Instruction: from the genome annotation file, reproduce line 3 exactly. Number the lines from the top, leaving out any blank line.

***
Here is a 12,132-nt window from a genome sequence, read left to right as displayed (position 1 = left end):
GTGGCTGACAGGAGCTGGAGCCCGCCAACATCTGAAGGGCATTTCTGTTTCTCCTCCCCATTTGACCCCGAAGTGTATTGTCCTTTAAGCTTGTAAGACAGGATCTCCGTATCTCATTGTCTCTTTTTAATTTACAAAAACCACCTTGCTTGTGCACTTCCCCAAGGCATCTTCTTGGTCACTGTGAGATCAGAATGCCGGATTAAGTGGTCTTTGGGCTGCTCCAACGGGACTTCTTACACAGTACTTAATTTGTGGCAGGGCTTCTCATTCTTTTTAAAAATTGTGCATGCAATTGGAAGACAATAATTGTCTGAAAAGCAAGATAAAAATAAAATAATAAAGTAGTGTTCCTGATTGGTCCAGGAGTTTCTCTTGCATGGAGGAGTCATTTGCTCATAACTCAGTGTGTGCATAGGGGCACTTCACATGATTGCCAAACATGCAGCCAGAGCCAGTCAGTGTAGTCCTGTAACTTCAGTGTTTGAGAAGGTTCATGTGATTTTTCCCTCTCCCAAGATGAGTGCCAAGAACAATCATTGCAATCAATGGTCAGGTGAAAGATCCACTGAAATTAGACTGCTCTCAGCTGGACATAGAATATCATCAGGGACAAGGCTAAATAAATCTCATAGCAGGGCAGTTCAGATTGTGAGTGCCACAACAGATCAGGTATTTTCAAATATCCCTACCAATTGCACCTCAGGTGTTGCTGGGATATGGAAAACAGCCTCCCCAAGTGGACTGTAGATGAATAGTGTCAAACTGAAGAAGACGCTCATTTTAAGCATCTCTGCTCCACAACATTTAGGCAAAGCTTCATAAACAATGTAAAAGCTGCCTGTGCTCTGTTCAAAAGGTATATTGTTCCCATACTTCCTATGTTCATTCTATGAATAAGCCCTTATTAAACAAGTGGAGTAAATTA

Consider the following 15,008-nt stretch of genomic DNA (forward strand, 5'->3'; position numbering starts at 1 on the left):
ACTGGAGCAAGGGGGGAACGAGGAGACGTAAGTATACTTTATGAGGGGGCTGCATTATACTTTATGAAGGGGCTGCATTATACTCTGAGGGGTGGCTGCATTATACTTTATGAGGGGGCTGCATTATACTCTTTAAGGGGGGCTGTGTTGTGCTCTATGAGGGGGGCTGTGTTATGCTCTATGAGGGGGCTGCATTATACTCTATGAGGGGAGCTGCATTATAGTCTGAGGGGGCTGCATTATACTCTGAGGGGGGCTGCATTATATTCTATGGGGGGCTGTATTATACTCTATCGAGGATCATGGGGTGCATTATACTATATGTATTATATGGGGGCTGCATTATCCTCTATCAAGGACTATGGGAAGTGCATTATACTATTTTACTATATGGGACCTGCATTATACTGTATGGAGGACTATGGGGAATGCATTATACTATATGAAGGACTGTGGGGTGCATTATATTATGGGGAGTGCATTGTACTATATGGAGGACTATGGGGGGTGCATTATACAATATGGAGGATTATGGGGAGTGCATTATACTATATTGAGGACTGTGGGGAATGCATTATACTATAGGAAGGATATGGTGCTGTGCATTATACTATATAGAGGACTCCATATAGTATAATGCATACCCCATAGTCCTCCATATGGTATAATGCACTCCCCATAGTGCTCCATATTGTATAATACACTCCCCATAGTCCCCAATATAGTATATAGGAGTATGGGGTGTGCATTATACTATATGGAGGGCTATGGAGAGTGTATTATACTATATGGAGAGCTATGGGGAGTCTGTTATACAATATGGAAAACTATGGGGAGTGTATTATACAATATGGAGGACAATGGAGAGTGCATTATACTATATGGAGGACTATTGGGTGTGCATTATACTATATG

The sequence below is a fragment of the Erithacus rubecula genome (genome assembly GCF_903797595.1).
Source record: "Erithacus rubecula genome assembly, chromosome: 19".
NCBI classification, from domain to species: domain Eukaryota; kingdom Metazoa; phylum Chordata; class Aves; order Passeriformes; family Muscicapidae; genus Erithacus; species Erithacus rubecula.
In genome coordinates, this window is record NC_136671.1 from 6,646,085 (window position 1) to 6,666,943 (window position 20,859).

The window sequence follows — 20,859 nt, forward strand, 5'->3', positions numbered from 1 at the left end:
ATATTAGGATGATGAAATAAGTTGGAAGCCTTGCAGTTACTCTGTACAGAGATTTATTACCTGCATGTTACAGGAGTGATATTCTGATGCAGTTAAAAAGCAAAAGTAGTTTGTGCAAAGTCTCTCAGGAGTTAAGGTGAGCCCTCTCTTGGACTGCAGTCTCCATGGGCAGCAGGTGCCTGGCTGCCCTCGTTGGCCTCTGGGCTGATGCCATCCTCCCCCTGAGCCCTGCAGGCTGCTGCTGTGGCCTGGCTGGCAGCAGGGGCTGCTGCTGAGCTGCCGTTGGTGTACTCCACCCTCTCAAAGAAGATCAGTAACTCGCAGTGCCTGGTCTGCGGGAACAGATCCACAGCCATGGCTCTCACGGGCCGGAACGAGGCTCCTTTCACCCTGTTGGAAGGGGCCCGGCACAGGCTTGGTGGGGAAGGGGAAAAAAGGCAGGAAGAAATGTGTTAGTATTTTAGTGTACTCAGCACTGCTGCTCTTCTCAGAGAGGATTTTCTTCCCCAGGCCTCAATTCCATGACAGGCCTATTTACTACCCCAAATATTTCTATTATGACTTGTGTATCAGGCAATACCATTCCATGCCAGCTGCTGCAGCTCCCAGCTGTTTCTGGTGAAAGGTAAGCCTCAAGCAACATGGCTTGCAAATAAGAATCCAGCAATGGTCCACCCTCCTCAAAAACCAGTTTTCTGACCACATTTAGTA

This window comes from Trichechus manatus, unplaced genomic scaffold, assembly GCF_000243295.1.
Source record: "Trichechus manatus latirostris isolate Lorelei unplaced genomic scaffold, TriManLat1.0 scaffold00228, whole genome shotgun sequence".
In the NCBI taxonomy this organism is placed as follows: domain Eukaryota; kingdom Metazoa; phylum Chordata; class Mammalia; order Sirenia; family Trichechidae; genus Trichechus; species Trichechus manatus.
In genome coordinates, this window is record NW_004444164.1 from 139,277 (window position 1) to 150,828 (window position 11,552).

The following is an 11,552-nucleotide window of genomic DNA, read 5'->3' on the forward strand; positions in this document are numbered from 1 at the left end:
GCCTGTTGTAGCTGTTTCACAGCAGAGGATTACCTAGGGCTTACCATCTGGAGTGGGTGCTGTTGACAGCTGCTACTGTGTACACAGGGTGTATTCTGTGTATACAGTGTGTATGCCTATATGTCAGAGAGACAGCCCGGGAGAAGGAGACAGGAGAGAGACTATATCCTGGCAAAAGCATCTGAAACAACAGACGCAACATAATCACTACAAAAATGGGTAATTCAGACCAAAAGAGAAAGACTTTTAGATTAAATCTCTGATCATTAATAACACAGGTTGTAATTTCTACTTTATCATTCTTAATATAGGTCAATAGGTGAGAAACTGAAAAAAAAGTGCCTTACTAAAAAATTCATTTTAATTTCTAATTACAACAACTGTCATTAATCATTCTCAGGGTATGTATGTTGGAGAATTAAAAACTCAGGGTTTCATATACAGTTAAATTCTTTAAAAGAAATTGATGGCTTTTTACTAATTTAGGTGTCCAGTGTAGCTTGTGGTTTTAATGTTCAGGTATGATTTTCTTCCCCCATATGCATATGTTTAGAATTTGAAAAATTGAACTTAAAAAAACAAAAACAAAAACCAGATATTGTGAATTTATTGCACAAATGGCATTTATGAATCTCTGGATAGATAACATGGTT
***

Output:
Consider the following 15,008-nt stretch of genomic DNA (forward strand, 5'->3'; position numbering starts at 1 on the left):